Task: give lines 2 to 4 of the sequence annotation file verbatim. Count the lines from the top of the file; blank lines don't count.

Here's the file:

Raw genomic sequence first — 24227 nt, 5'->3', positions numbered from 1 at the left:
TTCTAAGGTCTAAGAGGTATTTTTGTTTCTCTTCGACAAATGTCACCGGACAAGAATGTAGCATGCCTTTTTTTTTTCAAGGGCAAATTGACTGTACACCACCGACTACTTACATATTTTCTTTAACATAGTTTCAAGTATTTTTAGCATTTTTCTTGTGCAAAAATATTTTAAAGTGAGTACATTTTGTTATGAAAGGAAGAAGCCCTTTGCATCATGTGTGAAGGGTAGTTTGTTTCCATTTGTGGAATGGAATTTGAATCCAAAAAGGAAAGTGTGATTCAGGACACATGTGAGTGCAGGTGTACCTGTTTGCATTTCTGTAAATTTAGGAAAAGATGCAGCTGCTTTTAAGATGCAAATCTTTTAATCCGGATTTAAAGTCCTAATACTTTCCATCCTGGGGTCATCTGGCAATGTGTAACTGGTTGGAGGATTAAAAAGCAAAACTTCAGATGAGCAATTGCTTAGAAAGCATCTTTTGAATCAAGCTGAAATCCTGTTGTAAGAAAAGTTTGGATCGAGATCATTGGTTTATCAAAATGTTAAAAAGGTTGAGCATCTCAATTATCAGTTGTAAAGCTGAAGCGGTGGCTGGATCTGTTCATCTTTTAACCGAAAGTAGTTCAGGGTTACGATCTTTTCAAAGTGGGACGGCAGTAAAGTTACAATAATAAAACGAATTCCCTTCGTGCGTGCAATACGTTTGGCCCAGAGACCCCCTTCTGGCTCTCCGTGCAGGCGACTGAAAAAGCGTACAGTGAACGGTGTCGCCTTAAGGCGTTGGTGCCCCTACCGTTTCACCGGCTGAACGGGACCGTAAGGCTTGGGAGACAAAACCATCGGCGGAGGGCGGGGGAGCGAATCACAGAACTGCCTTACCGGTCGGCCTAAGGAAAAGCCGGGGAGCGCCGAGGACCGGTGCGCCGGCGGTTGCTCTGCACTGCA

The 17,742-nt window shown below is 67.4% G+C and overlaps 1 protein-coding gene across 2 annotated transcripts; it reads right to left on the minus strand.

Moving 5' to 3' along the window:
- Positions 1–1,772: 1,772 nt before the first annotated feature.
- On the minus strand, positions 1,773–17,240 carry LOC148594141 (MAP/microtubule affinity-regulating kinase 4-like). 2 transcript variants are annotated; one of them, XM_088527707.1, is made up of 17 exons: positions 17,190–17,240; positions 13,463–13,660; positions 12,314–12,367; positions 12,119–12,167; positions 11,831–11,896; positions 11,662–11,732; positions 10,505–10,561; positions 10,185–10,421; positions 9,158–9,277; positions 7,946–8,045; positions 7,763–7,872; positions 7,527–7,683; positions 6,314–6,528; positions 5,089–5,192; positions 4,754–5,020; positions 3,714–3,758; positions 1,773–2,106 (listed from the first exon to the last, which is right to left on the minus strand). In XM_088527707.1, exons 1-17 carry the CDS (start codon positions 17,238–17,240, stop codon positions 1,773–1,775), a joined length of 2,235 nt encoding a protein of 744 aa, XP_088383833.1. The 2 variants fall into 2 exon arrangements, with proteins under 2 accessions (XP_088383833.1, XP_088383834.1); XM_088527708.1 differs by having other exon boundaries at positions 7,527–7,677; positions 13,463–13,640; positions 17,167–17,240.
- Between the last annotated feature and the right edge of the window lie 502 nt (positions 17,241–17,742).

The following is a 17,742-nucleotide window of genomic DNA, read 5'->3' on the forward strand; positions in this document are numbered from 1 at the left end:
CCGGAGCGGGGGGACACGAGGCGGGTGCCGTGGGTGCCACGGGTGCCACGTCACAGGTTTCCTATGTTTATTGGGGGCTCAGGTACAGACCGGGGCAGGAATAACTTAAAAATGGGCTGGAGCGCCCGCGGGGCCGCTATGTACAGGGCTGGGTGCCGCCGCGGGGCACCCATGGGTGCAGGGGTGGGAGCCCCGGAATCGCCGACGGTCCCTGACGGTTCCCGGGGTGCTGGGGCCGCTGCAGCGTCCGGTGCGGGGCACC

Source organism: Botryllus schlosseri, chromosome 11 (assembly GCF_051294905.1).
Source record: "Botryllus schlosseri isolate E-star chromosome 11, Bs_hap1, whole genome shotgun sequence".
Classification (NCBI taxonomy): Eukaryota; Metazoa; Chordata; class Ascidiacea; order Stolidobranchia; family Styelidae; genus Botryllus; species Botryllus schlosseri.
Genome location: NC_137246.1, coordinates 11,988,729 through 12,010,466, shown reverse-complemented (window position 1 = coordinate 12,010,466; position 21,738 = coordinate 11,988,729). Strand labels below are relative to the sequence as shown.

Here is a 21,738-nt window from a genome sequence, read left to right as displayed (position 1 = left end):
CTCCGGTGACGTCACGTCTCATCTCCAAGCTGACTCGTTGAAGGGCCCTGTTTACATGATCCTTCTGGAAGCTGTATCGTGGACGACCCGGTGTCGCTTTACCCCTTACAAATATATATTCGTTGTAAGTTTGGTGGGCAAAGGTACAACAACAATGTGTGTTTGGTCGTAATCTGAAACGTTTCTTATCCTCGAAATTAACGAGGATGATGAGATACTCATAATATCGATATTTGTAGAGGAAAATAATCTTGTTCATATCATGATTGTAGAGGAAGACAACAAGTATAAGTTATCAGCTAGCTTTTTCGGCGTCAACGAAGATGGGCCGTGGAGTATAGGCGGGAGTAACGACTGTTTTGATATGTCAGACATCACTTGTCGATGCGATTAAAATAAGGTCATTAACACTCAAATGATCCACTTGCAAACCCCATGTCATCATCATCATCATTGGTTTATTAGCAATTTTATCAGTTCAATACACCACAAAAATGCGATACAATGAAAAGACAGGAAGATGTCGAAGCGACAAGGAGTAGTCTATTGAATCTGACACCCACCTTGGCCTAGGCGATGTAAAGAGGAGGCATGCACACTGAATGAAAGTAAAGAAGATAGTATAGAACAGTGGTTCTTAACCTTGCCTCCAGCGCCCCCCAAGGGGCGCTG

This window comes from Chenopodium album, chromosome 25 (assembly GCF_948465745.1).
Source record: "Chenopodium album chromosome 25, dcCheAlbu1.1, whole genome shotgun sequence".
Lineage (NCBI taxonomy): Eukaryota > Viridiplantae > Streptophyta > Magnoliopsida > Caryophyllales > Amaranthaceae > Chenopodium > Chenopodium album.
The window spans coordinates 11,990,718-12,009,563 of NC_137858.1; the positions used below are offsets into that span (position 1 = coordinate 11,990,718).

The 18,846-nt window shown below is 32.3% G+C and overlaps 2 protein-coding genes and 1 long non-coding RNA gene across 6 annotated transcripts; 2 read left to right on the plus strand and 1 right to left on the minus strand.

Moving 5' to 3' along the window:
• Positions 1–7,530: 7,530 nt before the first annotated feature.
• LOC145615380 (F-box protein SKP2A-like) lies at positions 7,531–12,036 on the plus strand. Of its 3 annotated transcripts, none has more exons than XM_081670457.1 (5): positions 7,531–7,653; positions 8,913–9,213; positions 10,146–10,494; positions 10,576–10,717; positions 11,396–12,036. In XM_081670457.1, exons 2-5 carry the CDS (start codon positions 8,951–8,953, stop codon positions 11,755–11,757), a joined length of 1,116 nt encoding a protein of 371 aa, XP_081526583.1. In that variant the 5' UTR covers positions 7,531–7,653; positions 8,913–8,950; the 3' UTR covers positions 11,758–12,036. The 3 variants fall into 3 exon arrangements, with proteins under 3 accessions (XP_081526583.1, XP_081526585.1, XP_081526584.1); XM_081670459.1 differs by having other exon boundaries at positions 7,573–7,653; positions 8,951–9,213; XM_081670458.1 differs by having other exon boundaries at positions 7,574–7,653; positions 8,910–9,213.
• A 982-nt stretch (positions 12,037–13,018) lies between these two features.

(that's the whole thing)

TTCTAAGGTCTAAGAGGTATTTTTGTTTCTCTTCGACAAATGTCACCGGACAAGAATGTAGCATGCCTTTTTTTTTTCAAGGGCAAATTGACTGTACACCACCGACTACTTACATATTTTCTTTAACATAGTTTCAAGTATTTTTAGCATTTTTCTTGTGCAAAAATATTTTAAAGTGAGTACATTTTGTTATGAAAGGAAGAAGCCCTTTGCATCATGTGTGAAGGGTAGTTTGTTTCCATTTGTGGAATGGAATTTGAATCCAAAAAGGAAAGTGTGATTCAGGACACATGTGAGTGCAGGTGTACCTGTTTGCATTTCTGTAAATTTAGGAAAAGATGCAGCTGCTTTTAAGATGCAAATCTTTTAATCCGGATTTAAAGTCCTAATACTTTCCATCCTGGGGTCATCTGGCAATGTGTAACTGGTTGGAGGATTAAAAAGCAAAACTTCAGATGAGCAATTGCTTAGAAAGCATCTTTTGAATCAAGCTGAAATCCTGTTGTAAGAAAAGTTTGGATCGAGATCATTGGTTTATCAAAATGTTAAAAAGGTTGAGCATCTCAATTATCAGTTGTAAAGCTGAAGCGGTGGCTGGATCTGTTCATCTTTTAACCGAAAGTAGTTCAGGGTTACGATCTTTTCAAAGTGGGACGGCAGTAAAGTTACAATAATAAAACGAATTCCCTTCGTGCGTGCAATACGTTTGGCCCAGAGACCCCCTTCTGGCTCTCCGTGCAGGCGACTGAAAAAGCGTACAGTGAACGGTGTCGCCTTAAGGCGTTGGTGCCCCTACCGTTTCACCGGCTGAACGGGACCGTAAGGCTTGGGAGACAAAACCATCGGCGGAGGGCGGGGGAGCGAATCACAGAACTGCCTTACCGGTCGGCCTAAGGAAAAGCCGGGGAGCGCCGAGGACCGGTGCGCCGGCGGTTGCTCTGCACTGCA

The 17,742-nt window shown below is 67.4% G+C and overlaps 1 protein-coding gene across 2 annotated transcripts; it reads right to left on the minus strand.

Moving 5' to 3' along the window: